Work squash delivery.

An image search of that makes it pretty obvious what is mostly used for. Soup! Off to Pintrest we go! We decided on this recipe. We made a few adjustments based on personal taste and unintended grocery purchases. When you visit and Asian market and English isn't on many of the packages, well, you learn that Eric sees a picture of a roasted bird as a chicken. Even if it is actually, you find out later, is actually duck. So when you see 'duck' in our recipe, feel free to substitute the word 'chicken'. Though, I will say, I don't know that we made a wrong choice.

Garlic. I know you can smell this picture.

I-don! Udon! We all don for Udon!
That one's giving me the side-eye.

Cut-o the opo.

Presenting the Adventures with Eric Canh Bau Tom (aka. Vietnamese Opo Squash & Shrimp Soup). Note that this will feed you for a week. There will be leftovers. 

Vietnamese Opo Squash & Shrimp Soup

  • 1 Opo Squash (about 1 lb, peel, remove seeds, and cut into thick matchsticks
  • 1 lb. fresh shrimp (peeled, devained, and save peeled shelves for broth)
  • 1 tablespoon vegetable oil
  • 3 cloves garlic (minced)
  • 4 cups water
  • 1/2 teaspoon salt
  • 1 stewed duck broth cube
  • 1 package Udon noodles
  • 1 green onion (thinly sliced)
  • 1/8 teaspoon black pepper
  • In a small pan, heat up vegetable oil. Add garlic and cook until fragrant (about 3 minutes).
  • In a medium-size pot add water, duck broth cube, salt, shrimp peels, garlic and bring to a boil.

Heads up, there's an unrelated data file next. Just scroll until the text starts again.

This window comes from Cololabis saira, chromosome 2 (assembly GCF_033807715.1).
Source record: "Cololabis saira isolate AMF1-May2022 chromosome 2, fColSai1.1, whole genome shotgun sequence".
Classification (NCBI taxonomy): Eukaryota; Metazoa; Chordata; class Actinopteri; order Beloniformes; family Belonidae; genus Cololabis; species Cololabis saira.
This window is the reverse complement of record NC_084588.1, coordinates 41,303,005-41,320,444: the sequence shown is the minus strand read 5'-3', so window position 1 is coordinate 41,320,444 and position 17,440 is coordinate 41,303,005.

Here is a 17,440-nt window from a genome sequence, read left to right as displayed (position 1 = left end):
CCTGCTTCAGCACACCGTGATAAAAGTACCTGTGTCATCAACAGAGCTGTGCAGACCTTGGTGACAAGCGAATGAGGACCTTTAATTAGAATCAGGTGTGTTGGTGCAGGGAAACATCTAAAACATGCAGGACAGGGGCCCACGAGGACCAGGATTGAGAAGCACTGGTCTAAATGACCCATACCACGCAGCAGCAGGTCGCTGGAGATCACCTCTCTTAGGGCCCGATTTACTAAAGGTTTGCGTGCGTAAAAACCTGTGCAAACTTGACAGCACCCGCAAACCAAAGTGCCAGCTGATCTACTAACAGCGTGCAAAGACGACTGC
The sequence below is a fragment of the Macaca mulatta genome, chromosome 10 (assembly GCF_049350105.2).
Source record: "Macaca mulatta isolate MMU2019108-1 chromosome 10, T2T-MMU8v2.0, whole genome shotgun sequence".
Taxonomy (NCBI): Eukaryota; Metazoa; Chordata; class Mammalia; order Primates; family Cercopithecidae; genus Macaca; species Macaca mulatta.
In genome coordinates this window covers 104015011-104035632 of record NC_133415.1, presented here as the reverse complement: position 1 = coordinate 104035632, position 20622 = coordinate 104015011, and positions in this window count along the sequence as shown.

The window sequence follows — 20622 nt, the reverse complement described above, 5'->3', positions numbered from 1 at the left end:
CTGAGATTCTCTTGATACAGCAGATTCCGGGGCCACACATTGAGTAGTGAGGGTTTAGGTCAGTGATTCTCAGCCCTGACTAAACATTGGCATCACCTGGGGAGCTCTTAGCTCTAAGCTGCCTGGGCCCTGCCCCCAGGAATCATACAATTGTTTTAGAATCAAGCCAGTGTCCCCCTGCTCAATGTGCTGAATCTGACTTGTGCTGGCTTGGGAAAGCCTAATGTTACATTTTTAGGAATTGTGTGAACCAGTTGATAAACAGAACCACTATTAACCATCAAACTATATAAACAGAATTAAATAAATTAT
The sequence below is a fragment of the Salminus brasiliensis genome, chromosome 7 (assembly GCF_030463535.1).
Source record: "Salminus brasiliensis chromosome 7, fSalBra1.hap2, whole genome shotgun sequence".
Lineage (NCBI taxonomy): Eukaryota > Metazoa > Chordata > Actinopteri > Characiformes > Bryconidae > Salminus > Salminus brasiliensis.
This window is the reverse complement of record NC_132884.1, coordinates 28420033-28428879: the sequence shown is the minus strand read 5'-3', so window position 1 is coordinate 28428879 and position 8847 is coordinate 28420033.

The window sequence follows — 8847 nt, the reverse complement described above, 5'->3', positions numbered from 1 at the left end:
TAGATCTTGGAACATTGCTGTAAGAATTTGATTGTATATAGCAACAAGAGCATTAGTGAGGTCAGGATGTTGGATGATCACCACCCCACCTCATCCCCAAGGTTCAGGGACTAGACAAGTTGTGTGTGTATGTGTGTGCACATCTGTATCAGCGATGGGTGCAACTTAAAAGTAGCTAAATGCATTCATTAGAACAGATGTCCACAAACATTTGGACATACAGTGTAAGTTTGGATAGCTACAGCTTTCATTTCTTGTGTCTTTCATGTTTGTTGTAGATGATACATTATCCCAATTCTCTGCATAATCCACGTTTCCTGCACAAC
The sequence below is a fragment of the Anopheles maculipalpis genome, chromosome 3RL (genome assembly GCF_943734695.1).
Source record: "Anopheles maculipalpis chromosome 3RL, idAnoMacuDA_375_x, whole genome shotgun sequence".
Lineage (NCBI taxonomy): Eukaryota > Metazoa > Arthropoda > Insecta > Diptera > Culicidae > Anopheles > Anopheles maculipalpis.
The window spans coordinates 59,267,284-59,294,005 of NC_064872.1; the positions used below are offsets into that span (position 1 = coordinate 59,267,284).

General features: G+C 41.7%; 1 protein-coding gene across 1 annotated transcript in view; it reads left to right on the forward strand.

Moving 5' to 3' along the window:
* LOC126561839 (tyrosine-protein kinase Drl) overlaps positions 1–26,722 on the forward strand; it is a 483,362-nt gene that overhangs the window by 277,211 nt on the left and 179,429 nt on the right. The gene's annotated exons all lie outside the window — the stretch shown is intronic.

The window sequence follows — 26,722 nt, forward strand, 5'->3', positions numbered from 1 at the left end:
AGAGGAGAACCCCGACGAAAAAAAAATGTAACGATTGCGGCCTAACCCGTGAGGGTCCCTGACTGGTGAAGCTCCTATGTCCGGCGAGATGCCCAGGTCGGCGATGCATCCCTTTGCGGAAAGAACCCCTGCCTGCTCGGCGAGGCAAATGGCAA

• Once water starts boiling, use a slotted spoon to remove the shrimp peels.
  • Add opo squash to the pot and cook until the squash turns translucent.
  • Add shrimp and noodles to the boiling pot and cook for two minutes.
  • Garnish with green onions and black pepper before serving.

It's looking ready!

You will find that the flavor is light, but satisfying and filling. The recipe could probably be tweaked a bit, but this was our first attempt at this. We didn't want to stray to far from the original recipe. Please give it a try and let us know if you added anything to the recipe that made it even better. We would love to try your take on the soup!

Get in my belly!

Monday, August 6, 2018

biloxi, part II - the adventures

If you haven't read part one of our Biloxi trip then please take a few minutes to give it a look. I'll wait...Now that we're all caught up with the food, onto Biloxi, Part Deux: The Revenge! Also referred to as the stuff we did in Biloxi. 

I captain my ship like a proper lady.